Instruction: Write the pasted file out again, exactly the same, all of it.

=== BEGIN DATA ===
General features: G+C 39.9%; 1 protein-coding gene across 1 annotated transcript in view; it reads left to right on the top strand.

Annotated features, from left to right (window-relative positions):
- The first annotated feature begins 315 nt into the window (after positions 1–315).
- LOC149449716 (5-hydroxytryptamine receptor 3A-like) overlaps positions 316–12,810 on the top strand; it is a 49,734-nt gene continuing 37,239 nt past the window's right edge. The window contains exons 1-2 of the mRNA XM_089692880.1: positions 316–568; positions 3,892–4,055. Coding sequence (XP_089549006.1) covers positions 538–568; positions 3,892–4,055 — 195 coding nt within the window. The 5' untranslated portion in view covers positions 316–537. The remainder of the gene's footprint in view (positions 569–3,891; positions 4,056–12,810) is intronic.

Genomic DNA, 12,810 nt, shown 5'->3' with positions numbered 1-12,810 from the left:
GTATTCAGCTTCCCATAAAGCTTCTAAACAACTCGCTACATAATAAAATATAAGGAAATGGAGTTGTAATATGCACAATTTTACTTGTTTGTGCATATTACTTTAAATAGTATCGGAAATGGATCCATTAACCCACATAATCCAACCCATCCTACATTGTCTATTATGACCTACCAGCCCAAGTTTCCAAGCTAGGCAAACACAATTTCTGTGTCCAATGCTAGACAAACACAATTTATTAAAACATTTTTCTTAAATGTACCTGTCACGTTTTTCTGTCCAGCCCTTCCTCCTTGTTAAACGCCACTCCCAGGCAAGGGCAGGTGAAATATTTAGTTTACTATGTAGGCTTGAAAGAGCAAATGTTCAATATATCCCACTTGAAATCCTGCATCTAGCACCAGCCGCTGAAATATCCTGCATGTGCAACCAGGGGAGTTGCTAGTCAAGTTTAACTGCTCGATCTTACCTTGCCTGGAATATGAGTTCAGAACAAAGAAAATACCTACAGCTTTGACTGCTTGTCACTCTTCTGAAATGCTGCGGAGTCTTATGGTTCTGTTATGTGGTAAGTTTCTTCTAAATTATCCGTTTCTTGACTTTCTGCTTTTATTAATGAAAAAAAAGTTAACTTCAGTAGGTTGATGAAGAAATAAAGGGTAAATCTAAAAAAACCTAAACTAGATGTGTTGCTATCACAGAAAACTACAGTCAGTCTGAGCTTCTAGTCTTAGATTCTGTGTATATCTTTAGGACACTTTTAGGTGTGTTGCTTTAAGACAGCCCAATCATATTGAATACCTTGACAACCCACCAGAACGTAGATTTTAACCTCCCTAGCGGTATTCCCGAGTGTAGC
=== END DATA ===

General features: G+C 39.9%; 1 protein-coding gene across 1 annotated transcript in view; it reads left to right on the top strand.

Annotated features, from left to right (window-relative positions):
- The first annotated feature begins 315 nt into the window (after positions 1–315).
- LOC149449716 (5-hydroxytryptamine receptor 3A-like) overlaps positions 316–12,810 on the top strand; it is a 49,734-nt gene continuing 37,239 nt past the window's right edge. The window contains exons 1-2 of the mRNA XM_089692880.1: positions 316–568; positions 3,892–4,055. Coding sequence (XP_089549006.1) covers positions 538–568; positions 3,892–4,055 — 195 coding nt within the window. The 5' untranslated portion in view covers positions 316–537. The remainder of the gene's footprint in view (positions 569–3,891; positions 4,056–12,810) is intronic.

Genomic DNA, 12,810 nt, shown 5'->3' with positions numbered 1-12,810 from the left:
GTATTCAGCTTCCCATAAAGCTTCTAAACAACTCGCTACATAATAAAATATAAGGAAATGGAGTTGTAATATGCACAATTTTACTTGTTTGTGCATATTACTTTAAATAGTATCGGAAATGGATCCATTAACCCACATAATCCAACCCATCCTACATTGTCTATTATGACCTACCAGCCCAAGTTTCCAAGCTAGGCAAACACAATTTCTGTGTCCAATGCTAGACAAACACAATTTATTAAAACATTTTTCTTAAATGTACCTGTCACGTTTTTCTGTCCAGCCCTTCCTCCTTGTTAAACGCCACTCCCAGGCAAGGGCAGGTGAAATATTTAGTTTACTATGTAGGCTTGAAAGAGCAAATGTTCAATATATCCCACTTGAAATCCTGCATCTAGCACCAGCCGCTGAAATATCCTGCATGTGCAACCAGGGGAGTTGCTAGTCAAGTTTAACTGCTCGATCTTACCTTGCCTGGAATATGAGTTCAGAACAAAGAAAATACCTACAGCTTTGACTGCTTGTCACTCTTCTGAAATGCTGCGGAGTCTTATGGTTCTGTTATGTGGTAAGTTTCTTCTAAATTATCCGTTTCTTGACTTTCTGCTTTTATTAATGAAAAAAAAGTTAACTTCAGTAGGTTGATGAAGAAATAAAGGGTAAATCTAAAAAAACCTAAACTAGATGTGTTGCTATCACAGAAAACTACAGTCAGTCTGAGCTTCTAGTCTTAGATTCTGTGTATATCTTTAGGACACTTTTAGGTGTGTTGCTTTAAGACAGCCCAATCATATTGAATACCTTGACAACCCACCAGAACGTAGATTTTAACCTCCCTAGCGGTATTCCCGAGTGTAGC